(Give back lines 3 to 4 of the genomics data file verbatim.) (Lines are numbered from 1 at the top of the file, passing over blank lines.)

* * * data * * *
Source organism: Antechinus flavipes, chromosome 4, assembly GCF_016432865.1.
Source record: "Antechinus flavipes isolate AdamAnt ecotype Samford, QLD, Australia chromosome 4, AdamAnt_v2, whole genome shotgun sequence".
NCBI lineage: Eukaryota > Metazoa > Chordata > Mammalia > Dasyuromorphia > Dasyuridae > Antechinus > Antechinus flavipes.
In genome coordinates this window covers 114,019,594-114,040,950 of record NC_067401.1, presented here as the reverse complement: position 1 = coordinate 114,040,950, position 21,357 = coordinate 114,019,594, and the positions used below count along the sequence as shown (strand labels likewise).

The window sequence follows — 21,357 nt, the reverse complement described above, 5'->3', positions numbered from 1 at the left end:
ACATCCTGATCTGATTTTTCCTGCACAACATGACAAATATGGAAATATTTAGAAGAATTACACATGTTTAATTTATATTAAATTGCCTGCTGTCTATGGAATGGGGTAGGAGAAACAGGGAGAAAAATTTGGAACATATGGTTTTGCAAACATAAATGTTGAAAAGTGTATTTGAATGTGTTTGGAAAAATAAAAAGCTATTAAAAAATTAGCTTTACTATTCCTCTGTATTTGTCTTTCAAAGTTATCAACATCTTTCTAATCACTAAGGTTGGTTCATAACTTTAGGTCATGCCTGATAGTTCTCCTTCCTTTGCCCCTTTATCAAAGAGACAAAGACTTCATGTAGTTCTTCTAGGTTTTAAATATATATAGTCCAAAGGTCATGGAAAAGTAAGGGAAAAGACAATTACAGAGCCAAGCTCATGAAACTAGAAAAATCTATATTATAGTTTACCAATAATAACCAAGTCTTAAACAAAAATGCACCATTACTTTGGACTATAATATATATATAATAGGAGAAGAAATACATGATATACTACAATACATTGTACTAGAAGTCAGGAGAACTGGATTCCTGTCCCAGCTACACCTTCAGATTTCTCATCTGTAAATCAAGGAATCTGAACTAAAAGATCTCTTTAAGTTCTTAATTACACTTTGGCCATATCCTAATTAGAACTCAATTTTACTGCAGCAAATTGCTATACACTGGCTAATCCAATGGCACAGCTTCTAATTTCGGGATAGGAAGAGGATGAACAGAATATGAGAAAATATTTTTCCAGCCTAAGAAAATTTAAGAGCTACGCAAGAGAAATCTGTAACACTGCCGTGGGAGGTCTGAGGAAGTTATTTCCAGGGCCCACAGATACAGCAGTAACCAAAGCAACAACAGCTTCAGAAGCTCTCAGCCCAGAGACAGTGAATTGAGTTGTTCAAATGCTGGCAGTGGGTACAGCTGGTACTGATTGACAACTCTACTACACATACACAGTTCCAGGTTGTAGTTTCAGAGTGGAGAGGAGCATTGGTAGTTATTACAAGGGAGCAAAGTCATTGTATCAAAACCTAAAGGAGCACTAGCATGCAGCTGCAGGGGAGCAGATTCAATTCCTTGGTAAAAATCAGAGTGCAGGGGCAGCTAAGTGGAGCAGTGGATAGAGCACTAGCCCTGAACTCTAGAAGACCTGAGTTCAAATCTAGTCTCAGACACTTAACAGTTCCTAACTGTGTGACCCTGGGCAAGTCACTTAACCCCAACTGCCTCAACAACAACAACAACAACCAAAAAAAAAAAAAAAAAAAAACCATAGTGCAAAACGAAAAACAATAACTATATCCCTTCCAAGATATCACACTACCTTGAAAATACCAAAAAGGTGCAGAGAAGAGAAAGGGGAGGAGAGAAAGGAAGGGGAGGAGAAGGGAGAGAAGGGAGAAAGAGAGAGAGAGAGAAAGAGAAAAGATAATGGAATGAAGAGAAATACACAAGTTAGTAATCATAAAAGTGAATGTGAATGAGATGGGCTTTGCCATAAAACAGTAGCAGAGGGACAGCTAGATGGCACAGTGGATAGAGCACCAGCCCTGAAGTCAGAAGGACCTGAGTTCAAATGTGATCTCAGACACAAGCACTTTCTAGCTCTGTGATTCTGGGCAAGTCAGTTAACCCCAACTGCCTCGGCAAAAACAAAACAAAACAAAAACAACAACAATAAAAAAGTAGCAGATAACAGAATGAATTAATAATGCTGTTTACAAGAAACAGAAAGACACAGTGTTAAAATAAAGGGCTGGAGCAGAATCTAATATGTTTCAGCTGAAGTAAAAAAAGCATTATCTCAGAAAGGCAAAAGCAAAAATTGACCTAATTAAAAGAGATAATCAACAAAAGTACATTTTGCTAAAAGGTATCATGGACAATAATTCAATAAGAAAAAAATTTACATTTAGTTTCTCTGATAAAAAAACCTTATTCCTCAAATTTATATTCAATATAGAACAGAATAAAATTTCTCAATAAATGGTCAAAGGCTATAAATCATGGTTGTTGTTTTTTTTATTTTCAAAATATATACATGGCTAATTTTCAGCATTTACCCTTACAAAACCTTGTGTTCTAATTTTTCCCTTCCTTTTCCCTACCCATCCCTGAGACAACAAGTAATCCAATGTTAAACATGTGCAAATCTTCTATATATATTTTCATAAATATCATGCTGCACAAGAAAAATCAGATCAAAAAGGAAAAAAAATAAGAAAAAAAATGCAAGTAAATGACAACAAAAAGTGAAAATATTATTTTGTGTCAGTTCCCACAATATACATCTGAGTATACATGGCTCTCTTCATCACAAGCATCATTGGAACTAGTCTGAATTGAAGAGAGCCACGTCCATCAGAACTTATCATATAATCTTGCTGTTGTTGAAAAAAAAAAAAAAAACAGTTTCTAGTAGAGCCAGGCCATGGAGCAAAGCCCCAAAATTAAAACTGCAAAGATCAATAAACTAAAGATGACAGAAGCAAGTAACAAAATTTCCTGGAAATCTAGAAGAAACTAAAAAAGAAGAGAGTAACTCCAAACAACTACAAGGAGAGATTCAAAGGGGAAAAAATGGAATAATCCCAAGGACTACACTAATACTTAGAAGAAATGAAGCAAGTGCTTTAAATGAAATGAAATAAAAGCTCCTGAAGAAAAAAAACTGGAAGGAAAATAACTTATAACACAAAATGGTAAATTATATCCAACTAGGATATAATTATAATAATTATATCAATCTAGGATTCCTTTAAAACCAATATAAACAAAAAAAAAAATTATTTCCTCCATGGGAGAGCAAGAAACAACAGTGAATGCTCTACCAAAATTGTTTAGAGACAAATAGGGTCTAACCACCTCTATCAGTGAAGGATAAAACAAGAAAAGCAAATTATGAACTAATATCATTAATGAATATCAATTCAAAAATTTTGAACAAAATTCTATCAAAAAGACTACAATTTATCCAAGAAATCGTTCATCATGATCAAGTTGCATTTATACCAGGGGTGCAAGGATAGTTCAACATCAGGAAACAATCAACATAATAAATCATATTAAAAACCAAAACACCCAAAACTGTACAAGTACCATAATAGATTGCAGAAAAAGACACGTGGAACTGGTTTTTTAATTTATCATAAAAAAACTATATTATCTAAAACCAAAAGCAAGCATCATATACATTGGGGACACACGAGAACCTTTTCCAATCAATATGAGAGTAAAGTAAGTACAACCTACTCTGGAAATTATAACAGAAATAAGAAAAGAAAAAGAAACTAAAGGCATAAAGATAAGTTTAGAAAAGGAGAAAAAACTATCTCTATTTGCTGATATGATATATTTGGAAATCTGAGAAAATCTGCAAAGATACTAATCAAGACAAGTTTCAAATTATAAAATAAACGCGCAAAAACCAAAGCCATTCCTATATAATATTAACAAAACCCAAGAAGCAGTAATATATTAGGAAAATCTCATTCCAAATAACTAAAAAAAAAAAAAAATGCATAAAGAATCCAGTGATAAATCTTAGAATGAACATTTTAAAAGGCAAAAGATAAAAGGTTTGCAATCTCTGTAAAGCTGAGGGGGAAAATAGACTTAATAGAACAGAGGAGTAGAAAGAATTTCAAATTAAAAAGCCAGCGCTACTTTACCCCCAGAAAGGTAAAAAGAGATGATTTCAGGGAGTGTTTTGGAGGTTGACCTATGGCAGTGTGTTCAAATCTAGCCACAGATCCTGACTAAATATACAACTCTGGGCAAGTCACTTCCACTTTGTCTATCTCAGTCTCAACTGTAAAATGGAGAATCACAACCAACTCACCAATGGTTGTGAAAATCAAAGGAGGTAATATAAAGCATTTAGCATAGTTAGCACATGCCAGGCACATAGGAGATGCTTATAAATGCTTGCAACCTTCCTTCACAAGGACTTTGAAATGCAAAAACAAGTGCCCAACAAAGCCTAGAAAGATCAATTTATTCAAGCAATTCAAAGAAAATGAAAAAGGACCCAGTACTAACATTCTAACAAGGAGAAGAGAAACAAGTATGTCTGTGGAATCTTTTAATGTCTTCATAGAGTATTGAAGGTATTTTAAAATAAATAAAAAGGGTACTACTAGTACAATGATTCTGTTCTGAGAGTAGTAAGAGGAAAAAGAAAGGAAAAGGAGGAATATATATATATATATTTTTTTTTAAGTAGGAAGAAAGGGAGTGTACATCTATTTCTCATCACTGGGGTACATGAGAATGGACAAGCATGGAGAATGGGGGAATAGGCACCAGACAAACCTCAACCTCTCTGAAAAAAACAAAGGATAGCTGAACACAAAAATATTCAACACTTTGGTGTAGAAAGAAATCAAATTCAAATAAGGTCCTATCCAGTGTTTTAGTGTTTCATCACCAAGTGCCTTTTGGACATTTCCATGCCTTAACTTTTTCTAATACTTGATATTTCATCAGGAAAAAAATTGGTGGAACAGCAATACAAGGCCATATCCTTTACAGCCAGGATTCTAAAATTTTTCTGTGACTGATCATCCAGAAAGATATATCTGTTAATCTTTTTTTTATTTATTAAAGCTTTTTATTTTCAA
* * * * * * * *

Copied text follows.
NCBI lineage: Eukaryota > Metazoa > Chordata > Mammalia > Dasyuromorphia > Dasyuridae > Antechinus > Antechinus flavipes.
In genome coordinates this window covers 114,019,594-114,040,950 of record NC_067401.1, presented here as the reverse complement: position 1 = coordinate 114,040,950, position 21,357 = coordinate 114,019,594, and the positions used below count along the sequence as shown (strand labels likewise).